© Reuters. Workers wearing protective suits rest on the street during lockdown, amid the coronavirus disease (COVID-19) outbreak, in Shanghai, China, May 28, 2022. REUTERS / Aly Song
By Emily Chow and Roxanne Liu
SHANGHAI/BEIJING (Reuters) – Shanghai on Sunday announced next steps towards a return to more normal life and the lifting of its two-month COVID-19 lockdown this week, while North Beijing reopened parts of public transport, some malls, gyms and other locations due to stable infections.
China’s 25 million-strong commercial hub will essentially end on Wednesday, a shutdown that has severely damaged the economy and seen many Shanghai residents lose income, right. Struggling to find food and cope with prolonged mental isolation.
The painful waves of coronavirus restrictions in major Chinese cities go against trends seen in the rest of the world, which have largely been towards coexisting with the virus even as the infection spreads. orchid.
City government spokesman Yin Xin said Shanghai, China’s most populous city, will ease screening requirements from Wednesday for people wanting to enter public areas.
“The current epidemic situation in the city continues to stabilize and improve,” Yin said, adding that Shanghai’s strategy is now “towards normalization prevention and control.”
People entering public places or taking public transport will have to present a negative PCR test done within 72 hours, compared with 48 hours before.
Bus services in the Pudong New District, home to Shanghai’s largest airport and the main financial district, will fully resume on Monday, officials said.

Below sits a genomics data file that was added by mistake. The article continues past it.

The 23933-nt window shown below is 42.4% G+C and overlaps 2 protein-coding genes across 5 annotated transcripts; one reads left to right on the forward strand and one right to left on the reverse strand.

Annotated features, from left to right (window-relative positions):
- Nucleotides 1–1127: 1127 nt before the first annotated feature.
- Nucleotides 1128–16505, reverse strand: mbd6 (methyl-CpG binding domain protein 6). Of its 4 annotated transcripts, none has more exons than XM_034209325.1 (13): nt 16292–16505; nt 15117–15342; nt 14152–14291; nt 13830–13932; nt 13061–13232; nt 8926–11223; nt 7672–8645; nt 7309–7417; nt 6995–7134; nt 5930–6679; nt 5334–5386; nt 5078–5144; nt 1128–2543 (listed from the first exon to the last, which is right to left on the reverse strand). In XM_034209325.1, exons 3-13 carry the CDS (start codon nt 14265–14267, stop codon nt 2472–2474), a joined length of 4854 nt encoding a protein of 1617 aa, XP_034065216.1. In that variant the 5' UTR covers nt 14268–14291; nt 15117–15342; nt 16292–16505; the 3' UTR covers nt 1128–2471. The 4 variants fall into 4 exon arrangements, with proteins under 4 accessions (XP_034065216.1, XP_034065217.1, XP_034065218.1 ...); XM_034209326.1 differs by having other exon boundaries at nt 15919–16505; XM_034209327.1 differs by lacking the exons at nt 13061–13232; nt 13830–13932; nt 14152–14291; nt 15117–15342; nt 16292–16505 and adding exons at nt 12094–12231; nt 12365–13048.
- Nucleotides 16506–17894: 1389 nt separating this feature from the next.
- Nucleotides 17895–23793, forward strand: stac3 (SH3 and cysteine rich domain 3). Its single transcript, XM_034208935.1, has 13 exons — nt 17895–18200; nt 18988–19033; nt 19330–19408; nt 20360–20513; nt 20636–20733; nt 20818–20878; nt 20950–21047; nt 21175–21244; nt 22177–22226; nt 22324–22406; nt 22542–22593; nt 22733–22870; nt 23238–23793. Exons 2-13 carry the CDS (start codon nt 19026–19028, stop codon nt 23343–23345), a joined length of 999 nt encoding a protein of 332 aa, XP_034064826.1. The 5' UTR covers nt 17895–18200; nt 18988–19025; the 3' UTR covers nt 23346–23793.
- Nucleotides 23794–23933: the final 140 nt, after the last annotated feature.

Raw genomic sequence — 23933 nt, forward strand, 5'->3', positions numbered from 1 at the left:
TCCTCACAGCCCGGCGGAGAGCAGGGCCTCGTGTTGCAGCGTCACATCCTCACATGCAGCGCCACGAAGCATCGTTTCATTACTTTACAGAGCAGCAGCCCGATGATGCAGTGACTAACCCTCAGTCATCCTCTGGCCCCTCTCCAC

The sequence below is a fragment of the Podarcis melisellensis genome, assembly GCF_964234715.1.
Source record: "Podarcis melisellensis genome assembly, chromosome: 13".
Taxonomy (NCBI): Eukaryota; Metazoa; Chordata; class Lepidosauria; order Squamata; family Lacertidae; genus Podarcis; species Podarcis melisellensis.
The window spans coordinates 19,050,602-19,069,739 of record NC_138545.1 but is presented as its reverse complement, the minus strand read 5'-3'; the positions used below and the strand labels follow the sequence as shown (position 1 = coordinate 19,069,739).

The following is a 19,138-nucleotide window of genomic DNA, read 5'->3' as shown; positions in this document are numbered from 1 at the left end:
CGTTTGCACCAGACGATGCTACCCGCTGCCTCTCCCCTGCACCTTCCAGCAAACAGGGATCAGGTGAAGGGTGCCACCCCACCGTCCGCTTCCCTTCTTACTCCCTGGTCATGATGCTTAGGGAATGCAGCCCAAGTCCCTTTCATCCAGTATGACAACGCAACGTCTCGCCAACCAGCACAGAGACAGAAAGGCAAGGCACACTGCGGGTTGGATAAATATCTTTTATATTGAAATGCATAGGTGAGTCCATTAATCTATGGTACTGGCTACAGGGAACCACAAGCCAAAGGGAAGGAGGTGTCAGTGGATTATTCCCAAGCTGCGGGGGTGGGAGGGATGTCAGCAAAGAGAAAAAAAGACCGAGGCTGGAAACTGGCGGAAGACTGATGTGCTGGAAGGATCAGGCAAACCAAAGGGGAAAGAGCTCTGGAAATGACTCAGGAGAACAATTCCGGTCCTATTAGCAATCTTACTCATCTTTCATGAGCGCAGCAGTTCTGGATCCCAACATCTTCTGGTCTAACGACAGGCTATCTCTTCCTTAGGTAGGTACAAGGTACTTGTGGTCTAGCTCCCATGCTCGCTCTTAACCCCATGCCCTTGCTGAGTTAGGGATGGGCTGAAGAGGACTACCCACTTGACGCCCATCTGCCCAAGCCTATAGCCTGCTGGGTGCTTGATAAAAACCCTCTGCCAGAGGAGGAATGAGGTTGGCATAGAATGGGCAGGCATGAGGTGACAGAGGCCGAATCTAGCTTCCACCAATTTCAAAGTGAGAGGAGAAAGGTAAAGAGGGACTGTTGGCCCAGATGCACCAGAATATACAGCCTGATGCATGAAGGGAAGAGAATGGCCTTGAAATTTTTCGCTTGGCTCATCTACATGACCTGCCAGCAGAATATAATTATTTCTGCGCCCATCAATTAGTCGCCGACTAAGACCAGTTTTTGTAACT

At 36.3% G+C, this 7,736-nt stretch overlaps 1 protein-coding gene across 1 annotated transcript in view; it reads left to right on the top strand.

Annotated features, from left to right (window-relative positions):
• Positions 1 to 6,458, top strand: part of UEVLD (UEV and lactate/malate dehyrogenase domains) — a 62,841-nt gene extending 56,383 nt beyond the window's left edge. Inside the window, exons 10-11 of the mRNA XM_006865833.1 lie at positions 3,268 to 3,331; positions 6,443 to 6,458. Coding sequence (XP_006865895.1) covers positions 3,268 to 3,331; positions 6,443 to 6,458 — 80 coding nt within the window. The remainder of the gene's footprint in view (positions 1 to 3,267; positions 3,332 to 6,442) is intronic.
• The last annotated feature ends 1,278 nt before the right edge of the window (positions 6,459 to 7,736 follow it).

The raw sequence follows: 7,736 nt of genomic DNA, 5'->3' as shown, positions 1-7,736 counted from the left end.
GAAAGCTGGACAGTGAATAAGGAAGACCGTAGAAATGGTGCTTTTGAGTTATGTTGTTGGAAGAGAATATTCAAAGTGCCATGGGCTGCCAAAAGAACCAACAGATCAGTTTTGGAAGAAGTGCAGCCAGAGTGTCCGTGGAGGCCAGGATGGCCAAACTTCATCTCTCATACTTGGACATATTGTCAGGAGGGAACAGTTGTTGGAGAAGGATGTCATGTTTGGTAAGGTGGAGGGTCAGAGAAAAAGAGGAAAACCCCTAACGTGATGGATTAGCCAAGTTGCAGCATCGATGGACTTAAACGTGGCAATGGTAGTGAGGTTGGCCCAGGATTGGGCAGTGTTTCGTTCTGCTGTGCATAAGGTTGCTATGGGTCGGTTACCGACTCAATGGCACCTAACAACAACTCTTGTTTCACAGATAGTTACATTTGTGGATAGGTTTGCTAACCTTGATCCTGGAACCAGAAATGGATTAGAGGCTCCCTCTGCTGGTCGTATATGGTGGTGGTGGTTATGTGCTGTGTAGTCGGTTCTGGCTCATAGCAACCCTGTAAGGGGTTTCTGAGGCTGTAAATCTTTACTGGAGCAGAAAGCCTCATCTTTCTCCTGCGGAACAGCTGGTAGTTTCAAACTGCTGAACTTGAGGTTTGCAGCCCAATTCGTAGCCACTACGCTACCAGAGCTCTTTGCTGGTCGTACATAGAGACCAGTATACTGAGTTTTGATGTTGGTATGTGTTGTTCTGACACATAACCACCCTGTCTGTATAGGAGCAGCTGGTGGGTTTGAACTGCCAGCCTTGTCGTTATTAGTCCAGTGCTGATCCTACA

Plaza 66, an upscale shopping mall in central Shanghai that showcases Louis Vuitton and other luxury brands, reopened on Sunday.
Authorities are slowly easing curbs, focusing on resuming production.
Many people have been allowed to leave their apartments and many businesses have been allowed to reopen, although many residents are still largely confined to their residences and most shops have limited deliveries. row.
Authorities approved 240 financial institutions in the city to reopen from Wednesday, Shanghai Securities News reported on Sunday, adding to a list of 864 companies released earlier this month. That’s among Shanghai’s roughly 1,700 financial firms.
The newspaper said on Saturday that more than 10,000 bankers and merchants who have been living and working in their offices since the beginning of the closure have gradually returned home.
Shanghai has allowed key manufacturers in the automotive, life sciences, chemicals and semiconductor industries to resume production since the end of April.
GYMS AND LIBRARY
In the capital Beijing, libraries, museums, theaters and gyms were allowed to reopen on Sunday, with limited numbers of people, in districts with no community COVID cases in the past week. seven consecutive days.
Fangshan and Shunyi counties will end the work-from-home rule, while public transport will largely resume in the two counties as well as Chaoyang, the city’s largest district. However, eating in restaurants is still banned citywide.
Shanghai reported just over 100 daily COVID cases on Sunday, while Beijing recorded 21, both reflecting a nationwide downward trend.
China’s economy showed signs of a heart-pounding recovery this month after April’s plunge, but activity levels were weaker than last year and many analysts expect a contraction in the second quarter.
The strength and sustainability of any recovery will depend largely on COVID, with the highly infectious variant of Omicron proving to be difficult to eradicate and prone to relapse.
Investors have worried about the lack of a roadmap to exit the zero-COVID strategy aimed at ending all outbreaks at all costs, a policy signed by President Xi Jinping. He is expected to secure an unprecedented third term of leadership at the ruling Communist Party’s congress in the fall.
The market expects more supportive policies for the economy.
Goldman Sachs (NYSE:) analysts wrote in a note on Friday: “We expect further policy easing on the fiscal front to boost demand, in the face of downward pressure on with growth and uncertainty about the pace of recovery”.